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CAU Chemistry Research Team Presents Solution to One of Hardest Problems in Statistical Physics

관리자 2019-06-13 Views 59

Prof. Sung Jae-young / Prof. Kim Ji-hyun / PhD Student Song Sang-geun

Prof. Sung Jae-young / Prof. Kim Ji-hyun / PhD Student Song Sang-geun


Prof. Sung Jae-young, Prof. Kim Ji-hyun and PhD student Song Sang-geun of Chung-Ang University solved one of the most difficult problems in statistics physics that has not been able to be solved even by Einstein’s Brownian Motion theory. 


Their research team came up with a new transport equation applicable to transport dynamics of atoms in complex fluid systems such as living cells. Brownian motion refers to a random movement of particles in a fluid, of which one of the cases in point is petals floating on the surface of water. Einstein suggested an equation that can predict in which way particles will move. However, his equation is not applicable to small particles and disordered fluid systems, which has made explaining Brownian motion one of the hardest questions to solve in modern statistics physics.


The research team derived a new transport equation from a random walker model in which dynamics of walkers change depending on the surrounding environment. The team members proved that their new equation provides an exact, quantitative description of various anomalous transport.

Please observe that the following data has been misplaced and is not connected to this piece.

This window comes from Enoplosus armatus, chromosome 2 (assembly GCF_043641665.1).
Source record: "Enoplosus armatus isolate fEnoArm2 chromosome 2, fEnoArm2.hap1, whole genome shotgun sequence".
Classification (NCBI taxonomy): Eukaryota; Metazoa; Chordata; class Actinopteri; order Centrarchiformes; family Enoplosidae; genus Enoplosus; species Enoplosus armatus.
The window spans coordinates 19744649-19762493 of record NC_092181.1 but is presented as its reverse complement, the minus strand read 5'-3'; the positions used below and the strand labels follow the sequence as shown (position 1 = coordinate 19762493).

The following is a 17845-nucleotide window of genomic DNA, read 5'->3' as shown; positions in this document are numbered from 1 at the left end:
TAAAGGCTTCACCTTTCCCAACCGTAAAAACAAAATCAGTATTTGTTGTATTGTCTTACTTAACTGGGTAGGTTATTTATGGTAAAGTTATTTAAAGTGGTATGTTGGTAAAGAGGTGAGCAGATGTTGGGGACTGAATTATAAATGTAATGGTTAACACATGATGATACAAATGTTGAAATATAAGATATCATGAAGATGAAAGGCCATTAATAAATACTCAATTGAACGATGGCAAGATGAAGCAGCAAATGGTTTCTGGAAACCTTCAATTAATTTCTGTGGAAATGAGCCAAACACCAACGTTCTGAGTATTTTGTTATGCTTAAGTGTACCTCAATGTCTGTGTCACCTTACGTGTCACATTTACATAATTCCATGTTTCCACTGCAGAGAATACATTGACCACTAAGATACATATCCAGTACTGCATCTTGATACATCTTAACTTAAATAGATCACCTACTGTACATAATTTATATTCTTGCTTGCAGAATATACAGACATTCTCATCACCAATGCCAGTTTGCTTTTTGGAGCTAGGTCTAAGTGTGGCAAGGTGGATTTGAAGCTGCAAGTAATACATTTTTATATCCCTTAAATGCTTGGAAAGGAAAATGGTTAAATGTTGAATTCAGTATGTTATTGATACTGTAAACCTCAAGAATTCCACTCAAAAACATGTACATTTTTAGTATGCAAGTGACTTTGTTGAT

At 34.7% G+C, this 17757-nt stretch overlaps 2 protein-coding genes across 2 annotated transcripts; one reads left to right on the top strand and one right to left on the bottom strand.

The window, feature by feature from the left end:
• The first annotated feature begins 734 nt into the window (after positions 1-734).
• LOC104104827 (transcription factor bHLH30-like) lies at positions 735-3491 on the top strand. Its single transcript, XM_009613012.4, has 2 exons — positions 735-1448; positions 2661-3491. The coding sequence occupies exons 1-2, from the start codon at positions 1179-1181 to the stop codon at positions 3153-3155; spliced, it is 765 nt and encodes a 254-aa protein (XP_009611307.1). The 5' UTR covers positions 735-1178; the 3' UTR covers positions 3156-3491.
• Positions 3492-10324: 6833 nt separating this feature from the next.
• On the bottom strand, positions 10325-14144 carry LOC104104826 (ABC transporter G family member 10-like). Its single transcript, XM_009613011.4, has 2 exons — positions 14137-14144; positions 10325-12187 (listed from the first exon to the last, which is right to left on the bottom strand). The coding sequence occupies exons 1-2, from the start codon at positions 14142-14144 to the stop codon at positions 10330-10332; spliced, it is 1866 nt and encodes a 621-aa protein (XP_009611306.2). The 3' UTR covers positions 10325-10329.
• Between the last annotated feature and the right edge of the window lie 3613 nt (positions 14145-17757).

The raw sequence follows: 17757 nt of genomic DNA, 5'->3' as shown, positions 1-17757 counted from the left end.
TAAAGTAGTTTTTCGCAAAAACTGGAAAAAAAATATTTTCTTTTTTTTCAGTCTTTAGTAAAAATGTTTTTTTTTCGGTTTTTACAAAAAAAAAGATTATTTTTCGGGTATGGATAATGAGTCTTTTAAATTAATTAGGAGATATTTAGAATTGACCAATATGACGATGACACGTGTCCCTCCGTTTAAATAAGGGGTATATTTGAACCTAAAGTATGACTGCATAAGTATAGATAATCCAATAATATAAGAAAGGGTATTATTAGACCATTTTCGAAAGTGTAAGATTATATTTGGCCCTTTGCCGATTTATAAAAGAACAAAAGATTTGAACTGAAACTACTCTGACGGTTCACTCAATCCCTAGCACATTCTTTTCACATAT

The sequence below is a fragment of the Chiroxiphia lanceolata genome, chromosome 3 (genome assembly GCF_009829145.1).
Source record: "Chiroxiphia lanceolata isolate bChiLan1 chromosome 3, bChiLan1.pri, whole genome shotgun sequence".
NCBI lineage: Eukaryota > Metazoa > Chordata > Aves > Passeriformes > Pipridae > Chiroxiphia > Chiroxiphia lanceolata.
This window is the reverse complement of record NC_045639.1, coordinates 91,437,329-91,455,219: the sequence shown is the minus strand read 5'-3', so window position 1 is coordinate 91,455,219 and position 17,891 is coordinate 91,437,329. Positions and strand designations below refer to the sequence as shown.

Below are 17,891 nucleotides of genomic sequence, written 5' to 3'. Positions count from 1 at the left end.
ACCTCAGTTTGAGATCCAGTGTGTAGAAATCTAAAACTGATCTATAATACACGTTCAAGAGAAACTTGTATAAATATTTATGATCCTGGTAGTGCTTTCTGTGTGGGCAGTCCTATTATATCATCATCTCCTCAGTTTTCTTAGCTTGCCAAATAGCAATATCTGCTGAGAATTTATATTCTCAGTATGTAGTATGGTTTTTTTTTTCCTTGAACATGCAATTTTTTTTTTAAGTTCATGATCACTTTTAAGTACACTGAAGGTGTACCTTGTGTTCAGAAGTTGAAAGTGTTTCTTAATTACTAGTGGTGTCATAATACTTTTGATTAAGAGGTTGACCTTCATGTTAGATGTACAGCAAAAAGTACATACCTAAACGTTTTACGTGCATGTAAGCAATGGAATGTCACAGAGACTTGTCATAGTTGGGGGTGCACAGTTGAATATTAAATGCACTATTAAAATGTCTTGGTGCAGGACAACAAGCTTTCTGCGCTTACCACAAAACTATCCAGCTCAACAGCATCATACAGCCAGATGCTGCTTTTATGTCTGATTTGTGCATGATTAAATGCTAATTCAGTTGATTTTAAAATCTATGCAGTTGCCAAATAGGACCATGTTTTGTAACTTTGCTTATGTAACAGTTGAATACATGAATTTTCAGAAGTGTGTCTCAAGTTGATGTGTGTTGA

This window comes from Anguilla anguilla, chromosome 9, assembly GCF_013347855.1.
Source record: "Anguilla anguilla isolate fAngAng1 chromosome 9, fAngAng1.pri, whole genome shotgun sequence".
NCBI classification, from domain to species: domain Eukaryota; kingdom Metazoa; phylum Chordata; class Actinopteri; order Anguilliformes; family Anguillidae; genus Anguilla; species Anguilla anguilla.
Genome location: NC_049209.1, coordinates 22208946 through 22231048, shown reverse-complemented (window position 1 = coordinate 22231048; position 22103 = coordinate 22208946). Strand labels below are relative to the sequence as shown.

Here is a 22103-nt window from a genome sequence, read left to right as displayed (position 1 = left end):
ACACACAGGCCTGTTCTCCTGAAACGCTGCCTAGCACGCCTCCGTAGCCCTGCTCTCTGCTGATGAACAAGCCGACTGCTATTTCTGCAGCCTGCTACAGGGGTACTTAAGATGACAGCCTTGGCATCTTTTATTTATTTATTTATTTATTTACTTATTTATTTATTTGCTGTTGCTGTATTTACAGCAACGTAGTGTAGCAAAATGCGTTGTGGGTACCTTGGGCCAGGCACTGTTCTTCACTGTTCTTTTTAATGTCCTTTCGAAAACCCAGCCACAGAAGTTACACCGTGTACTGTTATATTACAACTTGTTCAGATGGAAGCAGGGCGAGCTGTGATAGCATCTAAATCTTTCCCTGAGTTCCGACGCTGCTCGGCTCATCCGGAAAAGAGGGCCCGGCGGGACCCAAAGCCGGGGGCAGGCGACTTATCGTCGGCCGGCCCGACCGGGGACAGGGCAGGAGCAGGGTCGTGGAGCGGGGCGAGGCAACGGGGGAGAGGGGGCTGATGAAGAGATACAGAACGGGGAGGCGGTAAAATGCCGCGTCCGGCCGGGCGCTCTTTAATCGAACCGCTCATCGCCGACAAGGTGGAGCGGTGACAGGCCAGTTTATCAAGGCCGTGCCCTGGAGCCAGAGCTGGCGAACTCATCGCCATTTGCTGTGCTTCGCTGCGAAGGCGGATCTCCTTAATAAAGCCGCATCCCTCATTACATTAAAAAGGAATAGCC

Original Random Walk Model and New Continuous-time Random Walk Model [Provided by NRF]

Original Random Walk Model and New Continuous-time Random Walk Model [Provided by NRF]


“From our research, we derived an equation and its solutions that can provide a unified explanation of Brownian motion and transport dynamics of complex fluids, which has been one of the most difficult problems in statistics physics,” said Prof. Sung when he was talking about his team’s follow-up research plans. “We are planning to use the equation to better understand and predict various life phenomena that occur by enzymes and biopolymers of living cells.”


The research was conducted as a basic research project supported by the National Research Foundation of Korea and was published by the Proceedings of the National Academy of Sciences (PNAS) on June 11.